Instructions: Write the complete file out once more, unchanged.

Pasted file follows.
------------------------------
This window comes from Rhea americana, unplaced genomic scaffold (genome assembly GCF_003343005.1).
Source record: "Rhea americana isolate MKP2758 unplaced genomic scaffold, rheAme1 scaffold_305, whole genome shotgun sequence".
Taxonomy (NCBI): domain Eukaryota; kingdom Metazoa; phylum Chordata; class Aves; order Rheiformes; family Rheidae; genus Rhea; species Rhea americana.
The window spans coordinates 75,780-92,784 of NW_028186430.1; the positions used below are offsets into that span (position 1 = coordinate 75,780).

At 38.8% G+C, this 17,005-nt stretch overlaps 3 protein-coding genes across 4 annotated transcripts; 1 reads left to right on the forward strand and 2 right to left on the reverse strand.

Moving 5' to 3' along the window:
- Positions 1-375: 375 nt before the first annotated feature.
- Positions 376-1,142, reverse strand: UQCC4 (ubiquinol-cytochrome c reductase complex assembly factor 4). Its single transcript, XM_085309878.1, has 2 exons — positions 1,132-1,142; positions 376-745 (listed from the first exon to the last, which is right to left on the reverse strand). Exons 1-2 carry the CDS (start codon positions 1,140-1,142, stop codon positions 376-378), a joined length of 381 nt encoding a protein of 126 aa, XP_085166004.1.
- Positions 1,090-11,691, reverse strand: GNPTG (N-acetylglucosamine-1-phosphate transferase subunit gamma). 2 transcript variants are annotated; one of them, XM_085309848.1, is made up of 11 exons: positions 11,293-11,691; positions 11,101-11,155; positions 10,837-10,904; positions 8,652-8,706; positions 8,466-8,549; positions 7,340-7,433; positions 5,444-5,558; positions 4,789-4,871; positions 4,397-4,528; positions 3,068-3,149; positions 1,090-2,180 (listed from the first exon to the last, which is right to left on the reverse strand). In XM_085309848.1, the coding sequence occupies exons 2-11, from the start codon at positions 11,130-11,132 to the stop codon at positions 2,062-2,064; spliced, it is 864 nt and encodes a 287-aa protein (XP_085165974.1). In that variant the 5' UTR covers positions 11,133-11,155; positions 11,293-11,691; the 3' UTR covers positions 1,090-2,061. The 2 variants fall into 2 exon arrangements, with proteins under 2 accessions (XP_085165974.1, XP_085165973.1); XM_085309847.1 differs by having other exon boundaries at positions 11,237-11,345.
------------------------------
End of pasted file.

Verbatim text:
This window comes from Rhea americana, unplaced genomic scaffold (genome assembly GCF_003343005.1).
Source record: "Rhea americana isolate MKP2758 unplaced genomic scaffold, rheAme1 scaffold_305, whole genome shotgun sequence".
Taxonomy (NCBI): domain Eukaryota; kingdom Metazoa; phylum Chordata; class Aves; order Rheiformes; family Rheidae; genus Rhea; species Rhea americana.
The window spans coordinates 75,780-92,784 of NW_028186430.1; the positions used below are offsets into that span (position 1 = coordinate 75,780).

At 38.8% G+C, this 17,005-nt stretch overlaps 3 protein-coding genes across 4 annotated transcripts; 1 reads left to right on the forward strand and 2 right to left on the reverse strand.

Moving 5' to 3' along the window:
- Positions 1-375: 375 nt before the first annotated feature.
- Positions 376-1,142, reverse strand: UQCC4 (ubiquinol-cytochrome c reductase complex assembly factor 4). Its single transcript, XM_085309878.1, has 2 exons — positions 1,132-1,142; positions 376-745 (listed from the first exon to the last, which is right to left on the reverse strand). Exons 1-2 carry the CDS (start codon positions 1,140-1,142, stop codon positions 376-378), a joined length of 381 nt encoding a protein of 126 aa, XP_085166004.1.
- Positions 1,090-11,691, reverse strand: GNPTG (N-acetylglucosamine-1-phosphate transferase subunit gamma). 2 transcript variants are annotated; one of them, XM_085309848.1, is made up of 11 exons: positions 11,293-11,691; positions 11,101-11,155; positions 10,837-10,904; positions 8,652-8,706; positions 8,466-8,549; positions 7,340-7,433; positions 5,444-5,558; positions 4,789-4,871; positions 4,397-4,528; positions 3,068-3,149; positions 1,090-2,180 (listed from the first exon to the last, which is right to left on the reverse strand). In XM_085309848.1, the coding sequence occupies exons 2-11, from the start codon at positions 11,130-11,132 to the stop codon at positions 2,062-2,064; spliced, it is 864 nt and encodes a 287-aa protein (XP_085165974.1). In that variant the 5' UTR covers positions 11,133-11,155; positions 11,293-11,691; the 3' UTR covers positions 1,090-2,061. The 2 variants fall into 2 exon arrangements, with proteins under 2 accessions (XP_085165974.1, XP_085165973.1); XM_085309847.1 differs by having other exon boundaries at positions 11,237-11,345.